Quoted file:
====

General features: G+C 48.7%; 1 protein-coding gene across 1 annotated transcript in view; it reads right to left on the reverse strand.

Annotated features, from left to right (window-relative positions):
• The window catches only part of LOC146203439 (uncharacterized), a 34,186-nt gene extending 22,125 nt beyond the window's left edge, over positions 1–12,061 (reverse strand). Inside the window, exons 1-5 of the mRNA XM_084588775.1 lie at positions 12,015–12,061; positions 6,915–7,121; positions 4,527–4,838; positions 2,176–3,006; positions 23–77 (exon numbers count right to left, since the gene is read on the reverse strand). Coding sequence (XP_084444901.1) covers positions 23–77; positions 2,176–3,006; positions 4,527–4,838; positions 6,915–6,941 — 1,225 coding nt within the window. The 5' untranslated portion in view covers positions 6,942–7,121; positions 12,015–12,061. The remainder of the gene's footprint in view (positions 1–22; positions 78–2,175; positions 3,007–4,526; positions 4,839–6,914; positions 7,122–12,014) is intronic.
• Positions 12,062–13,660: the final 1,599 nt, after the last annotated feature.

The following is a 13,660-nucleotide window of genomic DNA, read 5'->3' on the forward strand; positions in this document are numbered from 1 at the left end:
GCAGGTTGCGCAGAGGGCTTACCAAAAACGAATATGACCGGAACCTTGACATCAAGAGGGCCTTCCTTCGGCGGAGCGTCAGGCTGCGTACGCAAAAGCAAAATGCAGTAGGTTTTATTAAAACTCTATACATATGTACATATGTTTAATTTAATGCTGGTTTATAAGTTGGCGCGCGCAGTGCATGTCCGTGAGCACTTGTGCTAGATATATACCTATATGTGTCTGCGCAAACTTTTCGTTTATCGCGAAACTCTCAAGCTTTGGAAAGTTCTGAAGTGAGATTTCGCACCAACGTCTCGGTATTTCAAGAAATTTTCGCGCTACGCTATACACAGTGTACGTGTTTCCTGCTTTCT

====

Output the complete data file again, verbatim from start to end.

General features: G+C 48.7%; 1 protein-coding gene across 1 annotated transcript in view; it reads right to left on the reverse strand.

Annotated features, from left to right (window-relative positions):
• The window catches only part of LOC146203439 (uncharacterized), a 34,186-nt gene extending 22,125 nt beyond the window's left edge, over positions 1–12,061 (reverse strand). Inside the window, exons 1-5 of the mRNA XM_084588775.1 lie at positions 12,015–12,061; positions 6,915–7,121; positions 4,527–4,838; positions 2,176–3,006; positions 23–77 (exon numbers count right to left, since the gene is read on the reverse strand). Coding sequence (XP_084444901.1) covers positions 23–77; positions 2,176–3,006; positions 4,527–4,838; positions 6,915–6,941 — 1,225 coding nt within the window. The 5' untranslated portion in view covers positions 6,942–7,121; positions 12,015–12,061. The remainder of the gene's footprint in view (positions 1–22; positions 78–2,175; positions 3,007–4,526; positions 4,839–6,914; positions 7,122–12,014) is intronic.
• Positions 12,062–13,660: the final 1,599 nt, after the last annotated feature.

The following is a 13,660-nucleotide window of genomic DNA, read 5'->3' on the forward strand; positions in this document are numbered from 1 at the left end:
GCAGGTTGCGCAGAGGGCTTACCAAAAACGAATATGACCGGAACCTTGACATCAAGAGGGCCTTCCTTCGGCGGAGCGTCAGGCTGCGTACGCAAAAGCAAAATGCAGTAGGTTTTATTAAAACTCTATACATATGTACATATGTTTAATTTAATGCTGGTTTATAAGTTGGCGCGCGCAGTGCATGTCCGTGAGCACTTGTGCTAGATATATACCTATATGTGTCTGCGCAAACTTTTCGTTTATCGCGAAACTCTCAAGCTTTGGAAAGTTCTGAAGTGAGATTTCGCACCAACGTCTCGGTATTTCAAGAAATTTTCGCGCTACGCTATACACAGTGTACGTGTTTCCTGCTTTCT